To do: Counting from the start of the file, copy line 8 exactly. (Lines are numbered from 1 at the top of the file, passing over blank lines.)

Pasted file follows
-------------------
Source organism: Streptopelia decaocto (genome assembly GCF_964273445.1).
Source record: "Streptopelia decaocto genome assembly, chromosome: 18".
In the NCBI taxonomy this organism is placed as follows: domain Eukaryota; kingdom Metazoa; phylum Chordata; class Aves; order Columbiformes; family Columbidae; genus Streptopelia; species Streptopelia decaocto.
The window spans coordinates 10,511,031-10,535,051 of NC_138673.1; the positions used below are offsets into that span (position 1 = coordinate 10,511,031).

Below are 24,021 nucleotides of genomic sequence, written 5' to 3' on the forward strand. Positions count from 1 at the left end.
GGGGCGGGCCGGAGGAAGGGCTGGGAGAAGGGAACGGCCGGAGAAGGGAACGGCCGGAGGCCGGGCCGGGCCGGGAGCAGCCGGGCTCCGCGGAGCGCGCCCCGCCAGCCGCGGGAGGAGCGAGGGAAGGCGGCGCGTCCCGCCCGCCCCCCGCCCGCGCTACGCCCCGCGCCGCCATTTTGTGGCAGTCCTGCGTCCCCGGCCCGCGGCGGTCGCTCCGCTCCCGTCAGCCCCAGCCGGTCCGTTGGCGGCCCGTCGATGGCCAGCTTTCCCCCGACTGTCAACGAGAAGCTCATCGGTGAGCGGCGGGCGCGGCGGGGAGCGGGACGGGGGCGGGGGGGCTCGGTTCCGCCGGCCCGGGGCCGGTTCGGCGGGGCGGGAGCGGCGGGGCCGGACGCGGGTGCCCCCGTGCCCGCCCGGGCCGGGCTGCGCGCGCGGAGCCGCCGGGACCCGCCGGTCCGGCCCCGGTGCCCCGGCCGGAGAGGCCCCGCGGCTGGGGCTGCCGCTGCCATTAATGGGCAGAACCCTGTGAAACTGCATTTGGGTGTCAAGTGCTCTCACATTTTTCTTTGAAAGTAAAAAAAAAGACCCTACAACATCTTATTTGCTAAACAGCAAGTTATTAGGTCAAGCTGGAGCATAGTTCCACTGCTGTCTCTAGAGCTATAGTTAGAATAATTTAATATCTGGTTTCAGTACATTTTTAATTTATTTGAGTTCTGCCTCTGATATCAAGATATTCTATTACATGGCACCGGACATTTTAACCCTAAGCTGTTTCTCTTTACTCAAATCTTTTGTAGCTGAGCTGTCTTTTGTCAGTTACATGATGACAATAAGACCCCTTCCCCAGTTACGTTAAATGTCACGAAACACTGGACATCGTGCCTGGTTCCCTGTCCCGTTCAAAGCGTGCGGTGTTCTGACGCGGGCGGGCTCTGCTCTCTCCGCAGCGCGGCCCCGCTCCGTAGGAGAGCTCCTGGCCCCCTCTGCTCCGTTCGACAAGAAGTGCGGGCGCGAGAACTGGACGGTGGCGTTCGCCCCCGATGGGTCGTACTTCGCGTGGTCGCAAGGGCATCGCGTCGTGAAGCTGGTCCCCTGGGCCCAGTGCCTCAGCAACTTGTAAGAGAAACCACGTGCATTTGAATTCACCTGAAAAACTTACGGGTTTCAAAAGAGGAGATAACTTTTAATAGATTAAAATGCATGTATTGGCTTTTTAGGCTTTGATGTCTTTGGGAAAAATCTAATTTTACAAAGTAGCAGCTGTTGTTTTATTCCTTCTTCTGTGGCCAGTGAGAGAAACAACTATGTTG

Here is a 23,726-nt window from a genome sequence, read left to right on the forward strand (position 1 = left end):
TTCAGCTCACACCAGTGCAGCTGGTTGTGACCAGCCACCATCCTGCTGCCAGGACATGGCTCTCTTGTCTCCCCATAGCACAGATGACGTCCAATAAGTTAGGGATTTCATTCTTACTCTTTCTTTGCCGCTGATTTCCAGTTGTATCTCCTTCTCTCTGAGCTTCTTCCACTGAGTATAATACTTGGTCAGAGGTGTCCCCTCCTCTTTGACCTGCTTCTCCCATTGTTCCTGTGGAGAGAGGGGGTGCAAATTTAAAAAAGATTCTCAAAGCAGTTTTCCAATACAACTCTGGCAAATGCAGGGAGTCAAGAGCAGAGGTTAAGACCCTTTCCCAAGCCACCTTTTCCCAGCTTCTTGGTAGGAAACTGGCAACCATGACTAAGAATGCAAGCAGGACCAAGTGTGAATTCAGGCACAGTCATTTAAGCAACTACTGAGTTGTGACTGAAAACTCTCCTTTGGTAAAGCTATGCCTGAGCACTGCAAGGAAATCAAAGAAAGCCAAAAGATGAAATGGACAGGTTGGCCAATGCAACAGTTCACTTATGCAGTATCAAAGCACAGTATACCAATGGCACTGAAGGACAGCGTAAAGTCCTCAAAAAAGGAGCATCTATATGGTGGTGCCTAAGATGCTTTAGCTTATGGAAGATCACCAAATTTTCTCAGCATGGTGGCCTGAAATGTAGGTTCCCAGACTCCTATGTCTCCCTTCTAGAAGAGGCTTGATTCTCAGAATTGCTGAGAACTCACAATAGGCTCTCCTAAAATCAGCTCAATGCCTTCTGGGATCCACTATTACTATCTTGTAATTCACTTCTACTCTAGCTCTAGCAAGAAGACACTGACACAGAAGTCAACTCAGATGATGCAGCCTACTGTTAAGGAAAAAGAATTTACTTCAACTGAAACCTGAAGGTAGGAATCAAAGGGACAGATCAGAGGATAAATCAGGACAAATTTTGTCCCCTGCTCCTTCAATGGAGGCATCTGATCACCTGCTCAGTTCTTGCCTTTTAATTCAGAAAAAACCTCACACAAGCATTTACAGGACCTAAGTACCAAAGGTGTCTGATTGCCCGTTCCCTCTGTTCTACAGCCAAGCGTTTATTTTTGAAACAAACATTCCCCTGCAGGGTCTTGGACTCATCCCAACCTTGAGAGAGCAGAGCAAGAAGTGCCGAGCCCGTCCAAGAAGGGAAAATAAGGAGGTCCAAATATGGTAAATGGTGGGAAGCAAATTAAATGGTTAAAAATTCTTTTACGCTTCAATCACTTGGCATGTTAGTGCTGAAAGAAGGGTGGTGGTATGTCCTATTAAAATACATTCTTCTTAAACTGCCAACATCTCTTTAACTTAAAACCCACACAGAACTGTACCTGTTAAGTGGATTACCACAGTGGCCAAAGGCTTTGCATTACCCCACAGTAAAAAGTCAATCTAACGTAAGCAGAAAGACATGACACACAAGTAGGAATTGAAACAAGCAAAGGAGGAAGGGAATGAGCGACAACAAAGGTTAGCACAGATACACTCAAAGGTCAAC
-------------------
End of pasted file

TTCAGCTCACACCAGTGCAGCTGGTTGTGACCAGCCACCATCCTGCTGCCAGGACATGGCTCTCTTGTCTCCCCATAGCACAGATGACGTCCAATAAGTTAGGGATTTCATTCTTACTCTTTCTTTGCCGCTGATTTCCAGTTGTATCTCCTTCTCTCTGAGCTTCTTCCACTGAGTATAATACTTGGTCAGAGGTGTCCCCTCCTCTTTGACCTGCTTCTCCCATTGTTCCTGTGGAGAGAGGGGGTGCAAATTTAAAAAAGATTCTCAAAGCAGTTTTCCAATACAACTCTGGCAAATGCAGGGAGTCAAGAGCAGAGGTTAAGACCCTTTCCCAAGCCACCTTTTCCCAGCTTCTTGGTAGGAAACTGGCAACCATGACTAAGAATGCAAGCAGGACCAAGTGTGAATTCAGGCACAGTCATTTAAGCAACTACTGAGTTGTGACTGAAAACTCTCCTTTGGTAAAGCTATGCCTGAGCACTGCAAGGAAATCAAAGAAAGCCAAAAGATGAAATGGACAGGTTGGCCAATGCAACAGTTCACTTATGCAGTATCAAAGCACAGTATACCAATGGCACTGAAGGACAGCGTAAAGTCCTCAAAAAAGGAGCATCTATATGGTGGTGCCTAAGATGCTTTAGCTTATGGAAGATCACCAAATTTTCTCAGCATGGTGGCCTGAAATGTAGGTTCCCAGACTCCTATGTCTCCCTTCTAGAAGAGGCTTGATTCTCAGAATTGCTGAGAACTCACAATAGGCTCTCCTAAAATCAGCTCAATGCCTTCTGGGATCCACTATTACTATCTTGTAATTCACTTCTACTCTAGCTCTAGCAAGAAGACACTGACACAGAAGTCAACTCAGATGATGCAGCCTACTGTTAAGGAAAAAGAATTTACTTCAACTGAAACCTGAAGGTAGGAATCAAAGGGACAGATCAGAGGATAAATCAGGACAAATTTTGTCCCCTGCTCCTTCAATGGAGGCATCTGATCACCTGCTCAGTTCTTGCCTTTTAATTCAGAAAAAACCTCACACAAGCATTTACAGGACCTAAGTACCAAAGGTGTCTGATTGCCCGTTCCCTCTGTTCTACAGCCAAGCGTTTATTTTTGAAACAAACATTCCCCTGCAGGGTCTTGGACTCATCCCAACCTTGAGAGAGCAGAGCAAGAAGTGCCGAGCCCGTCCAAGAAGGGAAAATAAGGAGGTCCAAATATGGTAAATGGTGGGAAGCAAATTAAATGGTTAAAAATTCTTTTACGCTTCAATCACTTGGCATGTTAGTGCTGAAAGAAGGGTGGTGGTATGTCCTATTAAAATACATTCTTCTTAAACTGCCAACATCTCTTTAACTTAAAACCCACACAGAACTGTACCTGTTAAGTGGATTACCACAGTGGCCAAAGGCTTTGCATTACCCCACAGTAAAAAGTCAATCTAACGTAAGCAGAAAGACATGACACACAAGTAGGAATTGAAACAAGCAAAGGAGGAAGGGAATGAGCGACAACAAAGGTTAGCACAGATACACTCAAAGGTCAAC